Discovering Kyoto: the Kamogawa River
Being surrounded by mountains, it is natural for the city of Kyoto to have several rivers. One of them, the most loved by locals and visited by travelers, is the Kamogawa River. On a nice sunny day, both locals and foreigners walk and sit by the river bed to relax. Students take a breather here from their hard study schedules. Workers enjoy their “bento” lunch outdoors to the sound of the river’s running waters. Friends gather to play some music or chat while the sun sets. Tourists rush by with their bicycles as the whole atmosphere is as peaceful as it is energizing. There is always an excuse to head to the banks of Kamogawa River. But it hasn’t always been such a lovely and relaxing place. Lets see a little bit of its history and how it became such a landmark of Kyoto.
As may happen with any river, Kamogawa has suffered some disastrous floodings. One well known took place in 1442, when the waters where so violent that two major bridges got washed away. As the city changed to be the Heian capital, several other rivers got opened to avoid another disaster. However, this wasn’t enough to make front to the powerful waters that happened thereafter.
On another attempt in 1591, the Teramachi temple district got built to appease the river both spiritually and physically. Thereafter a wall also got built around the city to contain any possible floods, but the occasional tormented Kamogawa reappeared. Finally, in the year 1609, a system of canals made the river navigable from Sanjo Bridge to Osaka and the Japan Sea. This later made it popular amongst merchants and business man as a commercial route.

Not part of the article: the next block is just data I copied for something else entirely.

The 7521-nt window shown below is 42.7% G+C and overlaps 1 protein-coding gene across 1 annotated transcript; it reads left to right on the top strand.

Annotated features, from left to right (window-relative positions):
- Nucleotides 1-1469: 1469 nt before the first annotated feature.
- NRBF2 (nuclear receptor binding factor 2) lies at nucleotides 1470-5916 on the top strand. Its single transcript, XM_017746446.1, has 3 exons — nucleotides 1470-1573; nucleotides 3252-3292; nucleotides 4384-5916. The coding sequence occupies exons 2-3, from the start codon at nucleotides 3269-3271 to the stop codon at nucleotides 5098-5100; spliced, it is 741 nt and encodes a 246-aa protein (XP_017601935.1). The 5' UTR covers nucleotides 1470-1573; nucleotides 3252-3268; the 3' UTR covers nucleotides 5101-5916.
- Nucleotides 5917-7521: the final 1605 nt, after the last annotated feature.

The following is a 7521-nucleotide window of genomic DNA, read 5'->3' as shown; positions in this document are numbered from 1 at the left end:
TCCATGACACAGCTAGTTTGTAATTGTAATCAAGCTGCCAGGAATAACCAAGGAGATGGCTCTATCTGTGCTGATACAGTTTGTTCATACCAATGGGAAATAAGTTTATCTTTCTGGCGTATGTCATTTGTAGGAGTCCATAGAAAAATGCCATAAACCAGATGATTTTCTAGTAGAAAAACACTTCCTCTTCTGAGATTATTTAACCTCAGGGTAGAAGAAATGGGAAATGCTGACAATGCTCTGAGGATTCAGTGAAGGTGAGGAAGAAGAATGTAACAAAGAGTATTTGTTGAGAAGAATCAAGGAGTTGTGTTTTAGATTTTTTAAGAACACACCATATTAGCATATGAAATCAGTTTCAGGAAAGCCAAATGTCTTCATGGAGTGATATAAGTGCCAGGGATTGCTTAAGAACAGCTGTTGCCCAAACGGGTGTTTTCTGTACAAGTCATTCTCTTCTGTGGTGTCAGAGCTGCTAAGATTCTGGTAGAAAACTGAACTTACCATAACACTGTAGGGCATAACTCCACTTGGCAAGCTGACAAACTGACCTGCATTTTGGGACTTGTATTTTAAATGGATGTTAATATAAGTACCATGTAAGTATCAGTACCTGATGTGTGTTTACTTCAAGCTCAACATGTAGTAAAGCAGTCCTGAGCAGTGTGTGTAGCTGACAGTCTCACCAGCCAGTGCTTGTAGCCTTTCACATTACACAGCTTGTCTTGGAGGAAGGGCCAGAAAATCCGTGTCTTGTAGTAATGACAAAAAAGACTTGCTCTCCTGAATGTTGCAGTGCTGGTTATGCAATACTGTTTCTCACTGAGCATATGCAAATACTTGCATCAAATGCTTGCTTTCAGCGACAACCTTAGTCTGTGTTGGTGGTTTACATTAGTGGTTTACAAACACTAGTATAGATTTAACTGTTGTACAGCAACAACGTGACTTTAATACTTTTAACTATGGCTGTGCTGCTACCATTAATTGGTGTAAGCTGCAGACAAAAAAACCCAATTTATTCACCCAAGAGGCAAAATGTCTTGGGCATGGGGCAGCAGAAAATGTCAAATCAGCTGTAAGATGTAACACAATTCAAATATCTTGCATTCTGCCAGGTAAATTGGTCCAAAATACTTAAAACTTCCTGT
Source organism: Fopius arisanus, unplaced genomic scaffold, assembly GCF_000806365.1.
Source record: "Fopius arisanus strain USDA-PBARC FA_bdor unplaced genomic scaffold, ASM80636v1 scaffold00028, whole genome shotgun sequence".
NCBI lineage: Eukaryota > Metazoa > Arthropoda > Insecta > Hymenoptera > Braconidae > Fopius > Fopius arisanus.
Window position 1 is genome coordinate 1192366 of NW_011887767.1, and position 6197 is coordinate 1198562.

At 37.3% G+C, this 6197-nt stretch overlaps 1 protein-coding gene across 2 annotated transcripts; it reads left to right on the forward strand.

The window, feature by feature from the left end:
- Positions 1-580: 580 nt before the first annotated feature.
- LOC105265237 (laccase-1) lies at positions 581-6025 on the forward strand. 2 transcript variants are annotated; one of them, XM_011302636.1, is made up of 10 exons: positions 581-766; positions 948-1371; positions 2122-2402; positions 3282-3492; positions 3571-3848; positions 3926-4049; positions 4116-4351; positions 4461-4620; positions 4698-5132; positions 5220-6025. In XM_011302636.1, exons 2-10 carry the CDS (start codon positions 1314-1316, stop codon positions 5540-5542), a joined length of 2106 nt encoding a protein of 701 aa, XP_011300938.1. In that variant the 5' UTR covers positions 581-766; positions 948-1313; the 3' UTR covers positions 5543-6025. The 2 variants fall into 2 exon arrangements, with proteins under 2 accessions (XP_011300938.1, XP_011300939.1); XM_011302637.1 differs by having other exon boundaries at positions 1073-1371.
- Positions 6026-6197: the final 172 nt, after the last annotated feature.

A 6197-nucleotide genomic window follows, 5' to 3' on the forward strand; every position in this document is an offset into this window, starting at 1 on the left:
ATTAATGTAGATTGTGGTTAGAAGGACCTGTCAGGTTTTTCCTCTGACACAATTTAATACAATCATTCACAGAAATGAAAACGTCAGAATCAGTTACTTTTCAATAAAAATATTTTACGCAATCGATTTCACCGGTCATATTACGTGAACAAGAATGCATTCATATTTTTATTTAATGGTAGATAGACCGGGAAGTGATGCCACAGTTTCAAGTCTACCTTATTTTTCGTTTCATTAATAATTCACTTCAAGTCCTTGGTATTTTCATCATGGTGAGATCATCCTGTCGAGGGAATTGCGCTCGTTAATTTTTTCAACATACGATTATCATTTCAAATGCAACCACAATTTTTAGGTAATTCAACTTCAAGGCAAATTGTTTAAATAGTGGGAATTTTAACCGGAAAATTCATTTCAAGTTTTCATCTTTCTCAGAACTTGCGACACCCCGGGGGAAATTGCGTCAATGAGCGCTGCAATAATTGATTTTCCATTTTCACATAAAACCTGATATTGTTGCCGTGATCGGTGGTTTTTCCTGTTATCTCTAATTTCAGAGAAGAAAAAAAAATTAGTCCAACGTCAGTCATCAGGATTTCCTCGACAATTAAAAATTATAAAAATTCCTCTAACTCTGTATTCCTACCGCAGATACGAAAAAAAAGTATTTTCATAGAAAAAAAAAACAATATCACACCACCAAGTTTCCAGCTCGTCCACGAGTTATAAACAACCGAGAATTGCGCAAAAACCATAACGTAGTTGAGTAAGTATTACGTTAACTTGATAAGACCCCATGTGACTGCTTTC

The popularity around the river banks also has an interesting historical background. With commerce opportunities citizens gathered and gave way to more businesses. From these, some pleasure quarters started to appear, like the well known Gion area. This later attracted more entertainment related businesses as theaters, art and literature. The later construction of Kawaramachi Street, in the 1800’s, secured this as a new lively area of the city. From there, kabuki dances, puppet plays, showbooths and more continued. Some can even be seen today, like the Kyoto Shijo Minami-za theater. Another well known continuing beauty are the “kawadoko”, or “kawayuka”. These are the balcony areas of restaurants facing the river, offering a cool summer dining experience.
The Kamogawa River is easily reached from SAKURA HOUSE KYOTO houses in Nishijin. All it takes is a simple bus ride through Imadegawa Street. The point of access is non other than the beautiful Kamogawa Delta and its stepping stones. If in the mood for walking, a 30 minute stroll by the Kyoto Imperial Palace and Doshisha University makes it possible.
If you are getting ready to enjoy this and many other aspects of life in Kyoto, get in touch with our multilingual staff. We are happy to help you find the best option for your stay in Kyoto, or in Tokyo.